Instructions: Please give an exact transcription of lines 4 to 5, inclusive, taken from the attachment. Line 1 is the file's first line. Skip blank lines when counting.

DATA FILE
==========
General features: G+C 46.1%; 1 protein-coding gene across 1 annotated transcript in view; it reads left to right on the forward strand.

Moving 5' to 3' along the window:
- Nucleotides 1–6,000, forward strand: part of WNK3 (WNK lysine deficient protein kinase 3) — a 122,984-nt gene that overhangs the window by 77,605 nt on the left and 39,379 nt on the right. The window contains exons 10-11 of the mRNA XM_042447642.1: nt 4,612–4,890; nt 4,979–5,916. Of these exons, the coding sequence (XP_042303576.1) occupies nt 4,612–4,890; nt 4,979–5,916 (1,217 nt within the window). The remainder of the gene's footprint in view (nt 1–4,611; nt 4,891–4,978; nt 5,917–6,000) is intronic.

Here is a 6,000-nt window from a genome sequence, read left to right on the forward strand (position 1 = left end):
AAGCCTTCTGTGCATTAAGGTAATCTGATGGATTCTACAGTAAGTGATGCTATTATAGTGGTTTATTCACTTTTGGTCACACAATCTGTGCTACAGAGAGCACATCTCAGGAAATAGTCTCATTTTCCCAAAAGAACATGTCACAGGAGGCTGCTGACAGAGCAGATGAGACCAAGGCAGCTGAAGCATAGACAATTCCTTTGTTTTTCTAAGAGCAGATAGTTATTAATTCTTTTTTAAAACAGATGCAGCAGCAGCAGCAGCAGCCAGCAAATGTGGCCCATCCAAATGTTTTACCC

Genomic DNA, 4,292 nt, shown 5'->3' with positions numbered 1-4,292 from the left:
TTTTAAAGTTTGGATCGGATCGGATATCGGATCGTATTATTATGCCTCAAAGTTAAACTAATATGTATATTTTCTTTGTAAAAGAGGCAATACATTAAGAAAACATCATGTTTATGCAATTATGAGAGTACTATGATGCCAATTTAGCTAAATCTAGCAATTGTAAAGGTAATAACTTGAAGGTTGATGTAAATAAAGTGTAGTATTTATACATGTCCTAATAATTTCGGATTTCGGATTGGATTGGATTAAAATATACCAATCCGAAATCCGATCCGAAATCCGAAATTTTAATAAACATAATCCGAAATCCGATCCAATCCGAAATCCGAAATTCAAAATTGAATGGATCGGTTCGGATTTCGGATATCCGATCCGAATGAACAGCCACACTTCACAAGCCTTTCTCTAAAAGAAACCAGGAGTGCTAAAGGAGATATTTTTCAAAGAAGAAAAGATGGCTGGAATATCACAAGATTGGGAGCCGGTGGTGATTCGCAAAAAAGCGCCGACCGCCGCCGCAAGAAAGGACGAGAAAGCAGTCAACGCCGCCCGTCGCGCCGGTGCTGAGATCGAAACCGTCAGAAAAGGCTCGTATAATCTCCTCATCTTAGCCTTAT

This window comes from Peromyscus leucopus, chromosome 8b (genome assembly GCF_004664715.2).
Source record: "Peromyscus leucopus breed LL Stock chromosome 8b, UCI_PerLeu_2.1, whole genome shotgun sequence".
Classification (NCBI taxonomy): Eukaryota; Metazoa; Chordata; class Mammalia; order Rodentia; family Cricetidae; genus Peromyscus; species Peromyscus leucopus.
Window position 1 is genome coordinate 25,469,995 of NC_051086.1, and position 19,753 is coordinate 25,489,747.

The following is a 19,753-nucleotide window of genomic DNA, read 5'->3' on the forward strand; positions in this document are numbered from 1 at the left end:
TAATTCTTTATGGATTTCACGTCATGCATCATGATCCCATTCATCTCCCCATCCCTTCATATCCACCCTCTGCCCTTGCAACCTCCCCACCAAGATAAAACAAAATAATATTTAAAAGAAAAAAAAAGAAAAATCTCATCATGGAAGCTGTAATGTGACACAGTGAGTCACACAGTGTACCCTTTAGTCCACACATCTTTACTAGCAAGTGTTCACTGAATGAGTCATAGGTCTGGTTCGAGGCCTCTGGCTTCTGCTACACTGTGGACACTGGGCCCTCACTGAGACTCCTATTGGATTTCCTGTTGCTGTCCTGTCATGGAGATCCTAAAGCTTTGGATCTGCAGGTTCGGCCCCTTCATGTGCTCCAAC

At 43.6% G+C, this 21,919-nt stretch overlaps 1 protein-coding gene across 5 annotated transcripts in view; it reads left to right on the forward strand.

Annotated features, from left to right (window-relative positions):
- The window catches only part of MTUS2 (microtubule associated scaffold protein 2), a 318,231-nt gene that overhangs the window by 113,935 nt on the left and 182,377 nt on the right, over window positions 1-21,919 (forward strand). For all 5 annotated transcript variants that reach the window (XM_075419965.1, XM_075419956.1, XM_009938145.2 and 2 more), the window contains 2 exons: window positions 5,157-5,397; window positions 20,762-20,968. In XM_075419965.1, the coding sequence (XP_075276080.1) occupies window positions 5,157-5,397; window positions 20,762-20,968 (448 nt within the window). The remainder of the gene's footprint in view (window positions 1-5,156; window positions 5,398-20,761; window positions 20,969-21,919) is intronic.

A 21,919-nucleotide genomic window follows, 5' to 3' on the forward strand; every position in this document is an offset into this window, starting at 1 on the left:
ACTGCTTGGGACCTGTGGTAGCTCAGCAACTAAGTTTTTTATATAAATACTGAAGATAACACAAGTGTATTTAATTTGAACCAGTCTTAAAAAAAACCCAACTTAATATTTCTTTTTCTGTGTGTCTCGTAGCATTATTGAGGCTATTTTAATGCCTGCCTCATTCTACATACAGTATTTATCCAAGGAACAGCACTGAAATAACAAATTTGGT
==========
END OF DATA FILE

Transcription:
Here is a 6,000-nt window from a genome sequence, read left to right on the forward strand (position 1 = left end):
AAGCCTTCTGTGCATTAAGGTAATCTGATGGATTCTACAGTAAGTGATGCTATTATAGTGGTTTATTCACTTTTGGTCACACAATCTGTGCTACAGAGAGCACATCTCAGGAAATAGTCTCATTTTCCCAAAAGAACATGTCACAGGAGGCTGCTGACAGAGCAGATGAGACCAAGGCAGCTGAAGCATAGACAATTCCTTTGTTTTTCTAAGAGCAGATAGTTATTAATTCTTTTTTAAAACAGATGCAGCAGCAGCAGCAGCAGCCAGCAAATGTGGCCCATCCAAATGTTTTACCC